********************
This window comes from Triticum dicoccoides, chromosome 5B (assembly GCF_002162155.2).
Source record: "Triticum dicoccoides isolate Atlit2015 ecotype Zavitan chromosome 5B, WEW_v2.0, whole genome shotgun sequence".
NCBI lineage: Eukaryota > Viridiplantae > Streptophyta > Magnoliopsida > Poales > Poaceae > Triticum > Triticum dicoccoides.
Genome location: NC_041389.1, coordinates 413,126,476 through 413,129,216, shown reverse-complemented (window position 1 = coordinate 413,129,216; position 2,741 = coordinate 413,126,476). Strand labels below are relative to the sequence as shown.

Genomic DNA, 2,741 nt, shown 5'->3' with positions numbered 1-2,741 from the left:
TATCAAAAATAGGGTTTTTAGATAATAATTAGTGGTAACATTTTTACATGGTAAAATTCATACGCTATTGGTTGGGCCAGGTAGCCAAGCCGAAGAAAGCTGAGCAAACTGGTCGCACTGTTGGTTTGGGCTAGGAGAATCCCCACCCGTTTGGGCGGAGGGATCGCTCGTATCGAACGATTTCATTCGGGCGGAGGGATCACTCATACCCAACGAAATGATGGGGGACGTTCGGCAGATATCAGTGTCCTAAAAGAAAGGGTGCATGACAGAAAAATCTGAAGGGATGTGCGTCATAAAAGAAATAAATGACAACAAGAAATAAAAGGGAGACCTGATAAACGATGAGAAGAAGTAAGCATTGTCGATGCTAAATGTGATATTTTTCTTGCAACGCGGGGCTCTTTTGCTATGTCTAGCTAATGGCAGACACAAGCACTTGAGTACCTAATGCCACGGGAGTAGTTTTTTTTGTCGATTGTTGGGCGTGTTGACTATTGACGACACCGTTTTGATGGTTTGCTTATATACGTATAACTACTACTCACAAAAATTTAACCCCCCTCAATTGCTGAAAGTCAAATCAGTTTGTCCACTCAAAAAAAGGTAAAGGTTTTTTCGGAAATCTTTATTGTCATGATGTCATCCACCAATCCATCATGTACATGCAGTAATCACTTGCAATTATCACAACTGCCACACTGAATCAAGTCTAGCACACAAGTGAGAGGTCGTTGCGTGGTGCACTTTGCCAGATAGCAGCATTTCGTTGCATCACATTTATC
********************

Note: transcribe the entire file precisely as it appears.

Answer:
This window comes from Triticum dicoccoides, chromosome 5B (assembly GCF_002162155.2).
Source record: "Triticum dicoccoides isolate Atlit2015 ecotype Zavitan chromosome 5B, WEW_v2.0, whole genome shotgun sequence".
NCBI lineage: Eukaryota > Viridiplantae > Streptophyta > Magnoliopsida > Poales > Poaceae > Triticum > Triticum dicoccoides.
Genome location: NC_041389.1, coordinates 413,126,476 through 413,129,216, shown reverse-complemented (window position 1 = coordinate 413,129,216; position 2,741 = coordinate 413,126,476). Strand labels below are relative to the sequence as shown.

Genomic DNA, 2,741 nt, shown 5'->3' with positions numbered 1-2,741 from the left:
TATCAAAAATAGGGTTTTTAGATAATAATTAGTGGTAACATTTTTACATGGTAAAATTCATACGCTATTGGTTGGGCCAGGTAGCCAAGCCGAAGAAAGCTGAGCAAACTGGTCGCACTGTTGGTTTGGGCTAGGAGAATCCCCACCCGTTTGGGCGGAGGGATCGCTCGTATCGAACGATTTCATTCGGGCGGAGGGATCACTCATACCCAACGAAATGATGGGGGACGTTCGGCAGATATCAGTGTCCTAAAAGAAAGGGTGCATGACAGAAAAATCTGAAGGGATGTGCGTCATAAAAGAAATAAATGACAACAAGAAATAAAAGGGAGACCTGATAAACGATGAGAAGAAGTAAGCATTGTCGATGCTAAATGTGATATTTTTCTTGCAACGCGGGGCTCTTTTGCTATGTCTAGCTAATGGCAGACACAAGCACTTGAGTACCTAATGCCACGGGAGTAGTTTTTTTTGTCGATTGTTGGGCGTGTTGACTATTGACGACACCGTTTTGATGGTTTGCTTATATACGTATAACTACTACTCACAAAAATTTAACCCCCCTCAATTGCTGAAAGTCAAATCAGTTTGTCCACTCAAAAAAAGGTAAAGGTTTTTTCGGAAATCTTTATTGTCATGATGTCATCCACCAATCCATCATGTACATGCAGTAATCACTTGCAATTATCACAACTGCCACACTGAATCAAGTCTAGCACACAAGTGAGAGGTCGTTGCGTGGTGCACTTTGCCAGATAGCAGCATTTCGTTGCATCACATTTATC